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It has been three years since he last played in the city but the Portuguese remains beloved of the Old Trafford faithful, their most desperate wish to see him back in red

By George Ankers

A strange feeling must have greeted Cristiano Ronaldo as he set foot once again in Manchester. The feeling of having been here before... only something's not quite right. 'False deja vu', if you will, in football speak.

Manchester used to be Ronaldo's city. Considering his consciousness of image, he was probably not all that far away from wearing the sheriff's boots and badge to prove as much.

He has been gone for three years and, though the architecture of the place remains as it was, the landscape has changed.

There are the comforting reminders of the familiar beckoning from his former home at Old Trafford. In the centre of midfield, all of Ronaldo's old friends remain, the personnel preserved like a shrine to the Portuguese's glory years. That may, in fact, be the most plausible explanation yet as to why Sir Alex Ferguson has not bought anyone in that position for so long.

Still there, too, is the man supposed to be Cristiano's ready-made replacement. Sadly, though, Nani has been more of an Oxfam Ronaldo than a genuine copy. The broad outline – galactic levels of self-importance, tricky-taka wing play and being Portuguese – is there but the strike-rate to justify it all is missing.

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Instead, Ronaldo's heir most apparent on the right wing is Antonio Valencia, who could hardly be more of an antithesis. The Ecuadorian is the straight man to Ronaldo's showman, the Terminator to his James Bond.

Valencia is very good but is essentially a freight train with a brilliant cross and, effective as a freight train is, it does not lend itself well to idolisation in the Cristiano mould. That's where Robin van Persie comes in.

The closest thing to Ronaldo at United since the man himself left – not in form but in fan feeling – it is hard enough for regular students of the English game to get used to seeing the former Arsenal man in a different red shirt. Imagine how strange and jarring it will be for the returning hero.

Nevertheless, Van Persie has inspired that 'I can't believe he's on our side' sentiment more than any Red Devil since the Portuguese prancer's exit. Though his grey-flecked 'Just For Men' charm may not be quite to his predecessor's Hugo Boss tastes.

There remains a barely contained lust for the Ronaldo years among the United faithful, however, no matter how many goals the Dutchman scores. As Sir Alex Ferguson talks of the so-remote-as-to-be-impossible-yet-plausible-enough-to-talk-about possibility of bringing him back, it has stirred that craving just enough to reach the surface.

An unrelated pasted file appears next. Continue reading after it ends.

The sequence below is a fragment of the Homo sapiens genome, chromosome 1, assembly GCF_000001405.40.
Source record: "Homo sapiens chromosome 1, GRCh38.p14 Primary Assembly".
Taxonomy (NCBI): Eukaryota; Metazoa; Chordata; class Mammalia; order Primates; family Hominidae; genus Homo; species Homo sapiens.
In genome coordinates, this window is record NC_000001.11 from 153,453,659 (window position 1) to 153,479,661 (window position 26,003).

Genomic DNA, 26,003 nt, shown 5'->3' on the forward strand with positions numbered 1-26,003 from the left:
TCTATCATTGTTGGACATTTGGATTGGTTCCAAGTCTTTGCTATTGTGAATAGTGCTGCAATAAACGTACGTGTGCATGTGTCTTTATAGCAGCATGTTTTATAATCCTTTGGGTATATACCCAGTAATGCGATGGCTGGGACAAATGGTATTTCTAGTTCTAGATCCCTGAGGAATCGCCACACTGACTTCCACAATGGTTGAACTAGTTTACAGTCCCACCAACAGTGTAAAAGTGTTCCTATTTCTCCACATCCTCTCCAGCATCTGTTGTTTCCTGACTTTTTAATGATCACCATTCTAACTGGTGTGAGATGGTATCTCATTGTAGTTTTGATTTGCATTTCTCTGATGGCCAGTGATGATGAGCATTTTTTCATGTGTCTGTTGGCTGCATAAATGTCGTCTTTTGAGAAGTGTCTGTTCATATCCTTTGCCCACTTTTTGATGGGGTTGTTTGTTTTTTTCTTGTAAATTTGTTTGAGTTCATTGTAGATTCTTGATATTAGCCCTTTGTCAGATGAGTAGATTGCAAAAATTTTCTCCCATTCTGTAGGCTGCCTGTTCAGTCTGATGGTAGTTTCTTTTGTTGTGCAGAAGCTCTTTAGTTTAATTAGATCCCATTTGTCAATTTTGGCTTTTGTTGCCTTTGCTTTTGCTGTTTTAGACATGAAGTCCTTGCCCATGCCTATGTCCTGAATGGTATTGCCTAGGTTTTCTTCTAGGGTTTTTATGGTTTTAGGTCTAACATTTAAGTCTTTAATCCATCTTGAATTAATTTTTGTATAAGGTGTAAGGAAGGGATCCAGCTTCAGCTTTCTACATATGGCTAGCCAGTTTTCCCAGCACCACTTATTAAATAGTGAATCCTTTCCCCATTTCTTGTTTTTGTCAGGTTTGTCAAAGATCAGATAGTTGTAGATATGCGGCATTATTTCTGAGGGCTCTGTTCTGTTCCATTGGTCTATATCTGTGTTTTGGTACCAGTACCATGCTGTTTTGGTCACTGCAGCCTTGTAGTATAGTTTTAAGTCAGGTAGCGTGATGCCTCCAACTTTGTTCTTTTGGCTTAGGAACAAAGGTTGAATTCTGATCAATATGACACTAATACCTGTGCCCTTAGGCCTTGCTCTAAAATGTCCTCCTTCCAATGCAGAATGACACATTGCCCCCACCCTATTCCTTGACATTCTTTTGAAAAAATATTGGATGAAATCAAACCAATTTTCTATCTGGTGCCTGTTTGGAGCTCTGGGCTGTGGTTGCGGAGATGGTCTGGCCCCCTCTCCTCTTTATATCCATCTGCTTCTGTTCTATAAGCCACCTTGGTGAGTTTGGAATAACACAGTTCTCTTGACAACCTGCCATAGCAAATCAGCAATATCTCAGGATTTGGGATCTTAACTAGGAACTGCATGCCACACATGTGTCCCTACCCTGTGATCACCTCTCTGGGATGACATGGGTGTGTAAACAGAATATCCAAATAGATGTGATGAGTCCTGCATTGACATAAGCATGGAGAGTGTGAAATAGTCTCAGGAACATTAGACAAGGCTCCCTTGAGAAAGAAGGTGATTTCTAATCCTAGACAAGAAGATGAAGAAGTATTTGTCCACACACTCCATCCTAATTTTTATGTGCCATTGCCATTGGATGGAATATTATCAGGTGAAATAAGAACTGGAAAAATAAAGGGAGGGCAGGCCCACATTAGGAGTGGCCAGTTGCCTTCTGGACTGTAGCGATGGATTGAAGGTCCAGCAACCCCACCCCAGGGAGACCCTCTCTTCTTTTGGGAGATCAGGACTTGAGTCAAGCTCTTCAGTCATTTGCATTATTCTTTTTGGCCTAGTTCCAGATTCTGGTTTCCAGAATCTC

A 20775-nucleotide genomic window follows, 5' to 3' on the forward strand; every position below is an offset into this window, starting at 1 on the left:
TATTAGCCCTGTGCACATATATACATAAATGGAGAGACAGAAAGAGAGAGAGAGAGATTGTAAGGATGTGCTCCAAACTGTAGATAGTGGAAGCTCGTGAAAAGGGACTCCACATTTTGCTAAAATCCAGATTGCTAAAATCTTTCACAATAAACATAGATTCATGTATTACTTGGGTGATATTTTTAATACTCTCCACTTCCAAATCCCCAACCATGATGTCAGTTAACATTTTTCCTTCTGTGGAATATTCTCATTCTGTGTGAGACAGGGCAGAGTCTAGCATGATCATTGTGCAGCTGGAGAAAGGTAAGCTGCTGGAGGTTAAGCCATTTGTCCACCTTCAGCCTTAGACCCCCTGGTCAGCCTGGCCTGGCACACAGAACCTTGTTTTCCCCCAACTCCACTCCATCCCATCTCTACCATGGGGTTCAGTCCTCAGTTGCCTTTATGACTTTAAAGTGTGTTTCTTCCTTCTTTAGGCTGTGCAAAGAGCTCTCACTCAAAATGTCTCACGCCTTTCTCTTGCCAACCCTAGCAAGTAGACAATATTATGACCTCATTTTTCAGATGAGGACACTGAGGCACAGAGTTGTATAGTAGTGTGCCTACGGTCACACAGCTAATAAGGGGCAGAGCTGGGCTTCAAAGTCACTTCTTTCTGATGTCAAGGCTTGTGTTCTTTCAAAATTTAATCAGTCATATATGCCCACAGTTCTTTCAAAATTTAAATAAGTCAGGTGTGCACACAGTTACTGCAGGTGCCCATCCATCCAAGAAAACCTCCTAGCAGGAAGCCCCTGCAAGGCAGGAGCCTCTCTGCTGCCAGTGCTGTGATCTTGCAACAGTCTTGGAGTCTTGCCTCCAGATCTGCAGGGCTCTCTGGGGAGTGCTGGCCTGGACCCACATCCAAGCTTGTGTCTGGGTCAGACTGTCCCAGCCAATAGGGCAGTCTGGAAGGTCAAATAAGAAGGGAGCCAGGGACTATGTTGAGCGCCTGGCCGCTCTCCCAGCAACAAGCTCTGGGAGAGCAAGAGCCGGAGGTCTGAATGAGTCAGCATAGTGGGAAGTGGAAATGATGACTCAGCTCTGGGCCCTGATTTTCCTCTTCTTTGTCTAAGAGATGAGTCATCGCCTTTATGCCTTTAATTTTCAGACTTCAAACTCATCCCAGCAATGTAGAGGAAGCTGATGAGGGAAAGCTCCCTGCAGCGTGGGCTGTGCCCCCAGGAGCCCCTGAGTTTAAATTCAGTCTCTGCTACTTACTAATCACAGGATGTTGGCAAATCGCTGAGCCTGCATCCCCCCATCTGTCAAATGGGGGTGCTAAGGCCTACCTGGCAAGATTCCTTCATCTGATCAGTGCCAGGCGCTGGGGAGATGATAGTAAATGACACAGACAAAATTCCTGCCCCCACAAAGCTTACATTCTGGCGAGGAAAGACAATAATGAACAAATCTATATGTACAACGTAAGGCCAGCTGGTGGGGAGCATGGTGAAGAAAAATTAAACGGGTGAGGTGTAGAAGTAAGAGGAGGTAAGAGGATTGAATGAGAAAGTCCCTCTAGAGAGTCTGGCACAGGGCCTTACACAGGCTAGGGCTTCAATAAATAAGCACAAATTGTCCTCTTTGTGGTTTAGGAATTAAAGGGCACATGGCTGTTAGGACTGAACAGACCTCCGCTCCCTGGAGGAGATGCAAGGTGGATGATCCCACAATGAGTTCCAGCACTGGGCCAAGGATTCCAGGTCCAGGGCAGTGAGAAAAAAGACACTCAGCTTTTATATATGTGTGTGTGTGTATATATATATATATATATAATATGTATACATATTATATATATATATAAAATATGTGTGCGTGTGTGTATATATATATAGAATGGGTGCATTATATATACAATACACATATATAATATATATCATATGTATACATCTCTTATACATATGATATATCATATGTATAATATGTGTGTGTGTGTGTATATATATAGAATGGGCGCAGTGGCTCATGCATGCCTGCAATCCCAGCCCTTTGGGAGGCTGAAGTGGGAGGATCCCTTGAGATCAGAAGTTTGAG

You do not have to look for long on Twitter to find a fan wistfully declaring that they would gladly flog Van Persie to Manchester City (or kill, which might be slightly more palatable) if it meant having the Madrid star back to thwack home infuriatingly unstoppable free kicks once again. Still his name is sung with gusto at Old Trafford.

The enduring United obsession with Ronaldo is typified by former team-mate Gary Neville extolling his many virtues. It is perhaps accentuated by the fact, as the former right-back noted, that he could be so frustrating in the period before he really hit his massive potential. Old Trafford watched a bona fide world-beater 'Hulk out' before their eyes. He still feels like their giant green rage monster.

And so, when their by-proxy Avenger lines up for Madrid at the Etihad Stadium, it will feel like a Manchester derby every time that the ball reaches his feet – which it will do. A lot.

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How strange, of course, for Ronaldo to even be facing City in this context. When he departed Manchester, United's neighbours were just beginning their evolution. For years they were the younger child sat in the corner of the city, punching themselves repeatedly in the face. In the summer of 2009, they had advanced to punching themselves with fists full of clenched banknotes.

Now that child has grown, stopped beating on itself and instead taken to beating not only United but the whole country. 'How did they let that happen?', Cristiano must think. It will only get worse when he sees a familiar face wearing the wrong colour, as Carlos Tevez lines up for the champions of England.

Together at United, the poodle and the pitbull won a Champions League and two Premier Leagues before taking off in different directions in the same summer. No matter what the result on Wednesday, though, Ronaldo's destination ensured that he won the battle for lasting affection.

So he returns, like a ringer brought in specifically on behalf of United to put down their upstart rivals' bid for European glory for another year.

If he proves decisive in doing so – and he usually does – then Ronaldo's long-distance love affair with Manchester will be reinforced. And those fans smiling wistfully at Sir Alex's "Christmas wish" might find themselves on their knees, begging for one more stepover. For old times' sake...

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